By Erin Middleton, CFJC Community Outreach Specialist
February 27th was the global day of action to Occupy Our Food Supply. It brought together thousands globally from the Occupy, Sustainable Farming, Food Justice, Buy Local, Slow Food, and environmental movements to creatively confront the corporate control of our food supply and take action to build healthy, accessible food systems for everyone. Inspired by the theme CREATE/RESIST, Oakland communities, activists and food justice organizations came together to hold two CREATE-rooted events.
The first event, Occupation for Self Determination, was held in East Oakland at the Uhuru house on Saturday 2/25. Attendees participated in three full talks about the black communities, self determination, the history of the black power movement and then learned about Uhuru House’s upcoming Oakland Freedom Summer Project. One of the speakers, Diop Olugbala, president for the International Peoples Democratice Uhuru Movement, caught the essence of the daylong event, “We’re calling on a broad sector of Oakland’s population… for everyone to unite with the demand for self determination for oppressed people, especially the African community.” After the insightful presentations, participants enjoyed lunch and kicked off the Uhuru House’s community garden. The garden was a tangible step to answer the call that “African people must be in control of our own source and supply of food” (Diop Olugbala) as part of self determination.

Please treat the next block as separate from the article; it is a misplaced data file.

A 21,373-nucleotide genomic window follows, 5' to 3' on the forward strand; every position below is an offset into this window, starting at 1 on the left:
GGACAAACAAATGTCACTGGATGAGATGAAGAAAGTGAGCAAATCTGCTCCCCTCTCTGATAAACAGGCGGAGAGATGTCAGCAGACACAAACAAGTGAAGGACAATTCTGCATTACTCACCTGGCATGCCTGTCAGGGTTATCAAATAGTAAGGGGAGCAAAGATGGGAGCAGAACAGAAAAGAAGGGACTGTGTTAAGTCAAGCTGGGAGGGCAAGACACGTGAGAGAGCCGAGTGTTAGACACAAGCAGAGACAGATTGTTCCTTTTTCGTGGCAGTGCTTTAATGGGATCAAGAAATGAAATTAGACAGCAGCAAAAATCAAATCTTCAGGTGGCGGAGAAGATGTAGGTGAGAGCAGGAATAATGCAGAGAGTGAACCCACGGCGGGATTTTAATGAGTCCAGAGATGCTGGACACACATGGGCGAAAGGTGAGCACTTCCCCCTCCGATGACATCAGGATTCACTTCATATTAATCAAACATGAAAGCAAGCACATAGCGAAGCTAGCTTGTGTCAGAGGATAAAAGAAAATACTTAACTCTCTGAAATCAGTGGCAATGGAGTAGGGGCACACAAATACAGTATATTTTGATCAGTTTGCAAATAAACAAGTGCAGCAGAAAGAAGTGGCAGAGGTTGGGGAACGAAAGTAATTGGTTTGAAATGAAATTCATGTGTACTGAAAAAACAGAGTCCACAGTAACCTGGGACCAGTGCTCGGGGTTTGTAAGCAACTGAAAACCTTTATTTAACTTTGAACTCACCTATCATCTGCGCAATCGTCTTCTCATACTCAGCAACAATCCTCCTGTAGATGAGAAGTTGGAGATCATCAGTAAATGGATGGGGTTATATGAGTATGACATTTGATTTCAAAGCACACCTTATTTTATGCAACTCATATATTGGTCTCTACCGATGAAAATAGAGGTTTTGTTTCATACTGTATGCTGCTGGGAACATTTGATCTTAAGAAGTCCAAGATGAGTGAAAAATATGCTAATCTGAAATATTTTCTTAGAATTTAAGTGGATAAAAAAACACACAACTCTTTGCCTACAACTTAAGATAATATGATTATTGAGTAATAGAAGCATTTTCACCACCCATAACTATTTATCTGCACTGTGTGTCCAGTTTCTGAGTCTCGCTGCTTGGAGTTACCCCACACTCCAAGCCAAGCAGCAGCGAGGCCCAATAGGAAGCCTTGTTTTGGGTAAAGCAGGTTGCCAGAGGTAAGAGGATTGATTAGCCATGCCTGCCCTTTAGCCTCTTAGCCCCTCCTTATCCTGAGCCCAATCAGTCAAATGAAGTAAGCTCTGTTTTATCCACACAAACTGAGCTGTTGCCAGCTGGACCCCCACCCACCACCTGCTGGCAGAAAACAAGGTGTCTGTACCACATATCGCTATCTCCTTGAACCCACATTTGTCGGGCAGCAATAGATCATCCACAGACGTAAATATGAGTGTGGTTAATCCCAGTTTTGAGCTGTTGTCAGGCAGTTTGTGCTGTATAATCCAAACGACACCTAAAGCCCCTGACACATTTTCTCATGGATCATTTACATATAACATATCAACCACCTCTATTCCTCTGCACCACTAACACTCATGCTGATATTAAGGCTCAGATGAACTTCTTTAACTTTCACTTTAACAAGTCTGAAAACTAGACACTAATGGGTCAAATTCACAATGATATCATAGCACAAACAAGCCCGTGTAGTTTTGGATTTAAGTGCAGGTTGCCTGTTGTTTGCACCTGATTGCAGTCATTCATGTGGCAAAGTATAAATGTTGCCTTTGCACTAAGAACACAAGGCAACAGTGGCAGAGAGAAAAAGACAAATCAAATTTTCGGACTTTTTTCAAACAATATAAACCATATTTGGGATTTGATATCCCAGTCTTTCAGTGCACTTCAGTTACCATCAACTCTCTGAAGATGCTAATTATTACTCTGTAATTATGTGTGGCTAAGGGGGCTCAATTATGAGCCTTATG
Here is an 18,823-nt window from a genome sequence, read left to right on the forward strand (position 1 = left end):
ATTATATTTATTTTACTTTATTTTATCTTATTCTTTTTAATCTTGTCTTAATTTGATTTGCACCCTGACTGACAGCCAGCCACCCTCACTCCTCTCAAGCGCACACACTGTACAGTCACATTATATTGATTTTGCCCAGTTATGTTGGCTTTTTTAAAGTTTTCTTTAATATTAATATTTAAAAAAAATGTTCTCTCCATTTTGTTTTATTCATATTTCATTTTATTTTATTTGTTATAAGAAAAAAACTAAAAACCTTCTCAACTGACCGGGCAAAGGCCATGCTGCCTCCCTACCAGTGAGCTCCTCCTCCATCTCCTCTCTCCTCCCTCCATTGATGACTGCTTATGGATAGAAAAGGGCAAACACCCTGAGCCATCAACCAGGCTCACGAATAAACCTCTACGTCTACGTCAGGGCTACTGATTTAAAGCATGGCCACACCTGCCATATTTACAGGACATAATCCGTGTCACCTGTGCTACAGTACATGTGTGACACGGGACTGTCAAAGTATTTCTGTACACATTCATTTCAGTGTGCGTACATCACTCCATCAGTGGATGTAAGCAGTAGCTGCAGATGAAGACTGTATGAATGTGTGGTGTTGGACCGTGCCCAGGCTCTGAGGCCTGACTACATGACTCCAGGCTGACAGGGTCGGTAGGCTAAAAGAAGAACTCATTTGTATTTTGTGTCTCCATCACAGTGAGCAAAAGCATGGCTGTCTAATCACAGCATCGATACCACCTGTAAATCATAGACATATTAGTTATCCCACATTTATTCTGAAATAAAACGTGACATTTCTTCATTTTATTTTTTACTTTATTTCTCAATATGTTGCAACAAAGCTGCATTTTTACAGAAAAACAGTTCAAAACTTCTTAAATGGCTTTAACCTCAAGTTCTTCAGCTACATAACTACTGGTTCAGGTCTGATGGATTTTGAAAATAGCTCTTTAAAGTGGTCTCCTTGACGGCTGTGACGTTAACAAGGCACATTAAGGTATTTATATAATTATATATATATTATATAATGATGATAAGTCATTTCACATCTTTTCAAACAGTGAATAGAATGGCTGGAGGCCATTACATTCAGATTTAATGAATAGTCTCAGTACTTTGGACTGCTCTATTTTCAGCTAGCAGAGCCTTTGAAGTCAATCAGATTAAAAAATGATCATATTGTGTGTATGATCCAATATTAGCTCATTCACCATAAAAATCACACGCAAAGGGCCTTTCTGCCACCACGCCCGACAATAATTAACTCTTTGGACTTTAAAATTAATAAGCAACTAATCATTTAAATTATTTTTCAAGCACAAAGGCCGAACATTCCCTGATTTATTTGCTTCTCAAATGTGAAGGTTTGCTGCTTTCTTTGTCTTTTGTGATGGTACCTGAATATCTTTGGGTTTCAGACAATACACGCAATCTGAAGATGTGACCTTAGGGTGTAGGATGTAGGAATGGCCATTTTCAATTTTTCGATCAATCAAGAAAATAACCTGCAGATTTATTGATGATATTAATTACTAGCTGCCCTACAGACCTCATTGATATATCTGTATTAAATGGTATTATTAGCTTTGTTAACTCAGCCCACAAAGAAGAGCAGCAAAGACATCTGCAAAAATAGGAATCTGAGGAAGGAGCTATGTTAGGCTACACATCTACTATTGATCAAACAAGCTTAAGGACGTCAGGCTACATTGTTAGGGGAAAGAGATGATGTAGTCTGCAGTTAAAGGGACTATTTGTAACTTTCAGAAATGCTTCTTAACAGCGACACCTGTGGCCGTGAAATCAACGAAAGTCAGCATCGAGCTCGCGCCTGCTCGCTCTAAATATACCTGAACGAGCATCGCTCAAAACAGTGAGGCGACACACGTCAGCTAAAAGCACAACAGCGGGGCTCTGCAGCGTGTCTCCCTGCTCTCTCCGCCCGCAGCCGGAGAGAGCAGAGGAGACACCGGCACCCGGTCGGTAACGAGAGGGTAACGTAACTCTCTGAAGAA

On the official Day of Action (Monday 2/27), different community residents came together for a “Stop the RoundUp!” event at Tassafargonga Farm, also in East Oakland. Kelly Carlisle, the Executive Director of Acta Non Verba, the non-profit running the garden, spoke about her gratitude to all of the organizations and youth community members who attended the event. “It was inspiring to see so many people come out for this day of solidarity. Planting lavender along the perimeter to stop the use of herbicides near our community garden was our primary mission on Occupy the Food Supply day of action. The fact that so many people were moved to come out and help us in that goal lets us know that individuals do notice and care about food and environmental justice in East Oakland.” A celebratory, home cooked dinner with music followed event activities and ended at sunset.
Both events supported and celebrated community work already underway in Oakland neighborhoods and were truly about creating aspects of a more holistic, healthy and helpful food system for all people.